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Neotropical Entomology

Print version ISSN 1519-566X

Neotrop. entomol. vol.40 no.3 Londrina May/June 2011 



Toxicity of ethanolic extracts from Lippia origanoides and Gliricidia sepium to Tetranychus cinnabarinus (Boisduval) (Acari: Tetranychidae)



A SiviraI; ME SanabriaII; N ValeraI; C VásquezI

IDepto de Ciencias Biológicas. Univ Centroccidental Lisandro Alvarado, Barquisimeto, Venezuela
IIUnidad de Microtecnia, Decanato de Agronomía, Univ Centroccidental Lisandro Alvarado, Barquisimeto, Venezuela





Botanical compounds with insecticidal and acaricidal activities have been used in pest management with different levels of success. Toxicity of ethanolic extracts obtained from wild oregano (Lippia origanoides) and gliricidia (Gliricidia sepium) to Tetranychus cinnabarinus (Boisduval) were evaluated. Mite population was collected from black bean plants growing in Urachiche Municipality, Yaracuy State, Venezuela. Ethanolic extracts of wild oregano and gliricidia leaves were evaluated at different concentrations (5, 10, 15, and 20%) using the leaf disk immersion technique. The presence of alkaloids, flavonoids, phenols and tannins, essential oils and saponins was verified in the plant material used in our study. Tetranychus cinnabarinus oviposition decreased at a rate of 43.7% or 57% when 5% oregano or gliricidia extracts were used, respectively. Also, 10% oregano or gliricidia extracts caused 42.2% or 72.5% of mortality to T. cinnabarinus, respectively. Ethanolic extracts showed acaricidal effects on T. cinnabarinus, as evidenced by maximum mortality (96.6% and 100% caused by wild oregano and gliricidia, respectively) when used at a concentration of 20%. Our results showed that gliricidia and wild oregano are promising for the management of T. cinnabarinus, although their field efficacy remains to be evaluated.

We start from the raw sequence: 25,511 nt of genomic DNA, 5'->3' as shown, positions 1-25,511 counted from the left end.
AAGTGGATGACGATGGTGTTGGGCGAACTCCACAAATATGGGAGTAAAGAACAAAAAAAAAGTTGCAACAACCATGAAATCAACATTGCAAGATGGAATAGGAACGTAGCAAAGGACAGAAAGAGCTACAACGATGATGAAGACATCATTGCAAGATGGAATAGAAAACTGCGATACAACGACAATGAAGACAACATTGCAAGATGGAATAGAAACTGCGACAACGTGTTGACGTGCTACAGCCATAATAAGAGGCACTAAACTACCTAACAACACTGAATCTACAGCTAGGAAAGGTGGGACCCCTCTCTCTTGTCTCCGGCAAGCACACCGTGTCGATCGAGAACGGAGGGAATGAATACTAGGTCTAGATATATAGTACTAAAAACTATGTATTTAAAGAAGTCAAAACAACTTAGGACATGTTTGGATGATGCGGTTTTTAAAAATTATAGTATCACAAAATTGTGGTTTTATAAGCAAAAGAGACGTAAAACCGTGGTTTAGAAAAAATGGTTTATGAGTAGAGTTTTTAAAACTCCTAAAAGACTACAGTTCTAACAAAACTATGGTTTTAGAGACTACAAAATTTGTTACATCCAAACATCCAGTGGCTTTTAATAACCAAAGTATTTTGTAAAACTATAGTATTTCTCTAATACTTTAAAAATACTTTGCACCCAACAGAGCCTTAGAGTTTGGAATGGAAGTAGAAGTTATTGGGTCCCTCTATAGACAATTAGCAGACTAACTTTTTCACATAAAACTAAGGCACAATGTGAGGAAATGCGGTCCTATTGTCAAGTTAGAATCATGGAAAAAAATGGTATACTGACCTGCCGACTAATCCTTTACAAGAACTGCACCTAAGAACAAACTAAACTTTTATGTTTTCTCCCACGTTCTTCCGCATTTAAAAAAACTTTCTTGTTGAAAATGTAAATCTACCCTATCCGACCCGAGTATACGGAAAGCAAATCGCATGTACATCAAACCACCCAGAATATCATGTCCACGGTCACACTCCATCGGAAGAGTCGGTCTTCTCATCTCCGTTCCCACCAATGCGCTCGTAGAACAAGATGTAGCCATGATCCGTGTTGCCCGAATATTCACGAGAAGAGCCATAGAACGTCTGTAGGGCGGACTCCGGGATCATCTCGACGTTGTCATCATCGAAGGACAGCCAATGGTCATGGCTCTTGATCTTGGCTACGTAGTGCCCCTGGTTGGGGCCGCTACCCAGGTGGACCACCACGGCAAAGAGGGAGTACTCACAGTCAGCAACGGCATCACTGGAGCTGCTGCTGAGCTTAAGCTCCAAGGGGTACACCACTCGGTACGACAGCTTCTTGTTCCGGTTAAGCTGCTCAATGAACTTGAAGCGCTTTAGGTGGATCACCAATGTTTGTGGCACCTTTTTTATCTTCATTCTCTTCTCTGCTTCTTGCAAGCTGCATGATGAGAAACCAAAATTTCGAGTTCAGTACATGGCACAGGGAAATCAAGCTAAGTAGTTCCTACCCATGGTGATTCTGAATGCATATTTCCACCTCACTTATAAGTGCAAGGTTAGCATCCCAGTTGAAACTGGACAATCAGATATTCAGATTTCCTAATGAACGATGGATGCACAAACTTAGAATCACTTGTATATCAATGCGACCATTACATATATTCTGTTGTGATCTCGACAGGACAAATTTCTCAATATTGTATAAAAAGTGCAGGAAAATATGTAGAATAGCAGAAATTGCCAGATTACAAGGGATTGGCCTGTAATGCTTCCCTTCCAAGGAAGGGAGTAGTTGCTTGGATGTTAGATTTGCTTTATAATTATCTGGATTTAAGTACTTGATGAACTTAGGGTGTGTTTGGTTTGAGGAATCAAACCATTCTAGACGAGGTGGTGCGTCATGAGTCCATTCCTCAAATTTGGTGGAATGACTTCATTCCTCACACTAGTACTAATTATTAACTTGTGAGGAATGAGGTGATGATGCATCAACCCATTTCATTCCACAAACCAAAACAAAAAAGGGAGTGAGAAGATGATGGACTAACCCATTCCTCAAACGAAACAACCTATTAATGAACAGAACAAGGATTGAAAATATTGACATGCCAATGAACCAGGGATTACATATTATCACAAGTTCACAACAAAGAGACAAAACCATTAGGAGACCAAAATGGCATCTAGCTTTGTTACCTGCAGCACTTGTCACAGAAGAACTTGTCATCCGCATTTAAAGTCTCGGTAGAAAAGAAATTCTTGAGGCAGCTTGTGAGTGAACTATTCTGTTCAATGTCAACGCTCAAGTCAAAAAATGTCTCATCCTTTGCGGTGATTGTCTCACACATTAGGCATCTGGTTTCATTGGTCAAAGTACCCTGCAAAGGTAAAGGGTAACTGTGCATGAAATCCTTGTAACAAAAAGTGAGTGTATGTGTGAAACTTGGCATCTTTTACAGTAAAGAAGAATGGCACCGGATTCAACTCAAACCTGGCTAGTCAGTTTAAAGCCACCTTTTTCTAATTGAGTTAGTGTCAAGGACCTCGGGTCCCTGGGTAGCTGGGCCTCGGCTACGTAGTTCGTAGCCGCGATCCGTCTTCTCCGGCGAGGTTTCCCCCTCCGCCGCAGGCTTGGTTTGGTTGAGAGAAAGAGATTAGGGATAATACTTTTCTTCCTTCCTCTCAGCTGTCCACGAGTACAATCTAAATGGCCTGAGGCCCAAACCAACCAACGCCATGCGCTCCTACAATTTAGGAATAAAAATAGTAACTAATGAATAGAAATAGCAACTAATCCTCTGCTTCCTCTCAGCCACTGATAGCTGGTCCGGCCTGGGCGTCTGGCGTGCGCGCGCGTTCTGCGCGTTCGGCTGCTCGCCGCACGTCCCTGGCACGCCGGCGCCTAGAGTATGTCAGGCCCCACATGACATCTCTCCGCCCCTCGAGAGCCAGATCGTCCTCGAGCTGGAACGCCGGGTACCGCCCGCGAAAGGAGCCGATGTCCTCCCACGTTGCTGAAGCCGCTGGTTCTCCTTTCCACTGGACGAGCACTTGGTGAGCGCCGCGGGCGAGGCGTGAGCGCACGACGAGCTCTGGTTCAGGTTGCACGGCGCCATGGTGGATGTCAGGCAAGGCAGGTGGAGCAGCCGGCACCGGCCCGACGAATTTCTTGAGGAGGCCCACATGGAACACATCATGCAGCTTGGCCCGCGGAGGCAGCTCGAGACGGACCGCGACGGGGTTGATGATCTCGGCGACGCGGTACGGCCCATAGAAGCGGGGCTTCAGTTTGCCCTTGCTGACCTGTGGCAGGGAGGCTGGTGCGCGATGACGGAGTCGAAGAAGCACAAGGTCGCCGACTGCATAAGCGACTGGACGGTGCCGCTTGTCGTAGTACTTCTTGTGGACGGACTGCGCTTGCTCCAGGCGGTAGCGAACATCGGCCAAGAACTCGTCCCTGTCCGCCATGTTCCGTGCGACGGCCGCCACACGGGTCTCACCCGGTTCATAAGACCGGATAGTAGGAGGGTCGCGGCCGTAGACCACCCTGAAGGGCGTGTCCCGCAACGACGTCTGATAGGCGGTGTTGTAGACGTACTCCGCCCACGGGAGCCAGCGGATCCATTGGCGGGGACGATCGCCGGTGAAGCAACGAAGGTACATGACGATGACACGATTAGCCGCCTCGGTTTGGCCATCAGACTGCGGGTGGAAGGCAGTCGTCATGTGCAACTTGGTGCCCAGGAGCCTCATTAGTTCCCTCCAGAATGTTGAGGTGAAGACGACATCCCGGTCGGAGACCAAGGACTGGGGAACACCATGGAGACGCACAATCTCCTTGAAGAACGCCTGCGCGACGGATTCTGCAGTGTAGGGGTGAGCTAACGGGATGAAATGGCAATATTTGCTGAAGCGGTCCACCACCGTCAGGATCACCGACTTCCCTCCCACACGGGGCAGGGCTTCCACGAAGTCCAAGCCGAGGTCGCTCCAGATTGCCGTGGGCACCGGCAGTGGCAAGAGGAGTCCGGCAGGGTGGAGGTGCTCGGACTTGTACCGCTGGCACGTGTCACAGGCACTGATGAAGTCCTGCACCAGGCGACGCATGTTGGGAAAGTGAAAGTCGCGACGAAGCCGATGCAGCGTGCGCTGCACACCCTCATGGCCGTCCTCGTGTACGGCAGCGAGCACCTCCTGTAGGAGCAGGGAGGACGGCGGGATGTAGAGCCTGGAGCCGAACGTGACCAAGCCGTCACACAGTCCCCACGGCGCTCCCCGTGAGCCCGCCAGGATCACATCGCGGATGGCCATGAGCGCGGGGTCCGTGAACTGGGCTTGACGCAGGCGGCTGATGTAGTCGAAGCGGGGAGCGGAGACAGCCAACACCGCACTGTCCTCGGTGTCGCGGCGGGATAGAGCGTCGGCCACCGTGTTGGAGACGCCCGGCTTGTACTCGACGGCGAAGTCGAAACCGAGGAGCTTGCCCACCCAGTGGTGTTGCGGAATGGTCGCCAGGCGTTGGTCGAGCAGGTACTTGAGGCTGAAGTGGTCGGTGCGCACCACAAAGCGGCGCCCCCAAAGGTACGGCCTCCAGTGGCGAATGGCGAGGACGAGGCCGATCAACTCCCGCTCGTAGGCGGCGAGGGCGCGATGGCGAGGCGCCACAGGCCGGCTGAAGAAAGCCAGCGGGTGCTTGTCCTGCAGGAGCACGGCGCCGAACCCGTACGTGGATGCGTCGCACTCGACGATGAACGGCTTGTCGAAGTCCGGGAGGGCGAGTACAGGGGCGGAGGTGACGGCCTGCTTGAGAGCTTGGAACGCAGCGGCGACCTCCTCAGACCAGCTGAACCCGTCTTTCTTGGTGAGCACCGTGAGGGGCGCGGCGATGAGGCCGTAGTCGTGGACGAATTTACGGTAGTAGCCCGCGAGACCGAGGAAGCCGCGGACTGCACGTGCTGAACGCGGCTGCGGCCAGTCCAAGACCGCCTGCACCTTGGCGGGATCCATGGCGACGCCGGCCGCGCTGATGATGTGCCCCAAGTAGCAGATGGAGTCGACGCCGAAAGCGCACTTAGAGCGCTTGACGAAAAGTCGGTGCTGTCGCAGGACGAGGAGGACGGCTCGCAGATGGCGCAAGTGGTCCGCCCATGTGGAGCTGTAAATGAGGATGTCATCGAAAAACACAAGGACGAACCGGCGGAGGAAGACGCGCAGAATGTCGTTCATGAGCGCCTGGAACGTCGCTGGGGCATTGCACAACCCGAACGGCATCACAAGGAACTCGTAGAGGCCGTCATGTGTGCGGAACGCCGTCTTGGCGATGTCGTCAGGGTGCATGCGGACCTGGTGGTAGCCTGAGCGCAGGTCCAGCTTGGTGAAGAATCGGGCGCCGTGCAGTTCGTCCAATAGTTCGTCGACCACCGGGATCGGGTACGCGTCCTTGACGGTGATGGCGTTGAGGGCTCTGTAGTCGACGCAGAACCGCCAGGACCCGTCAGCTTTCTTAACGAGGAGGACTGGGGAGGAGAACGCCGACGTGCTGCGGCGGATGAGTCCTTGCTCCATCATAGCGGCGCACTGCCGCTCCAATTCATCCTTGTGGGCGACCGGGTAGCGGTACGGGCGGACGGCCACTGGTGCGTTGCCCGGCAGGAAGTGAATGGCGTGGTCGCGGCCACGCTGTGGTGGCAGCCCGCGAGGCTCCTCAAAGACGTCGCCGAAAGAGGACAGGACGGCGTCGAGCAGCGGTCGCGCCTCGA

Keywords: Botanical acaricide, carmine spider mite, secondary metabolite




The pesticide activity from secondary metabolites occurring in plants is based on plant-pest or plant-pathogen interactions (Hilker & Meiners 2002, Praslička & Huszár 2004), hence most of these natural substances show insecticidal, nematicidal, fungicidal and bactericidal properties. Previous studies have proved growth inhibition in ticks (Alvarez et al 2008) and in the brown avocado mite, Oligonychus punicae (Hirts) (Vásquez et al 2008). Thus, plant-derived molecules with acaricidal activity have emerged as an ecological strategy for pest management (Castiglioni et al 2002, Araújo et al 2010, Cavalcanti et al 2010).

As botanical pesticides can provide mite control at a low cost, and with a low risk to human and to the environment, their recommendation as a control strategy of tetranychids have been increased (Gencsoylu 2007). Powders and ethanolic or aqueous extracts obtained from different plant species have been used for population pest management. There are several plant species which were investigated and shown to produce compounds which can cause mortality in several Tetranychus species either by contact on by systemic exposure (Chiasson et al 2001, Shi et al 2004). In the case of T. urticae, 67 plant species belonging to six subfamilies from Lamiaceae were shown to produce compounds with acaricidal properties, from which Plecthratus was the genus to show the highest diversity of species (14) producing highly toxic compounds against tetranychids (Rasikari et al 2005).

The carmine spider mite Tetranychus cinnabarinus (Boisduval) is reported in more than 130 plant species of economic importance, including vegetables, fruit-trees, and ornamentals (Bolland et al 1998, Guo et al 1998). Synthetic acaricides have been used as the main strategy for Tetranychus population management resulting in an increased cost for production and environmental impacts (Argüelles et al 2006). Intensive pesticide use has raised resistance development to dicofol, amitraz, propargite, and even to the newly synthesized molecules such a hexythiazox, pyridaben, and tebufenpyrad as for Tetrancyhus urticae Koch (Ramasubramanian et al 2005) and to abamectin as for T. cinnabarinus (Lin et al 2009).

Wild oregano (Lippia origanoides) and gliricidia (Gliricidia sepium) are commonly found in arid environmental conditions in Lara State, Venezuela, representing a valuable source to obtain extracts with pesticidal activity. Biological activity of essential oils from oregano in controlling several microorganisms such as Staphylococus aureus (MRSA), S. aureus (ATCC25923), Escherichia coli (ATCC25922), Candida albicans and C. tropicales was already demonstrated (Dos Santos & Arimatera 2004), but no data is available on its potential or of gliricidia to produce molecules with pesticide activity.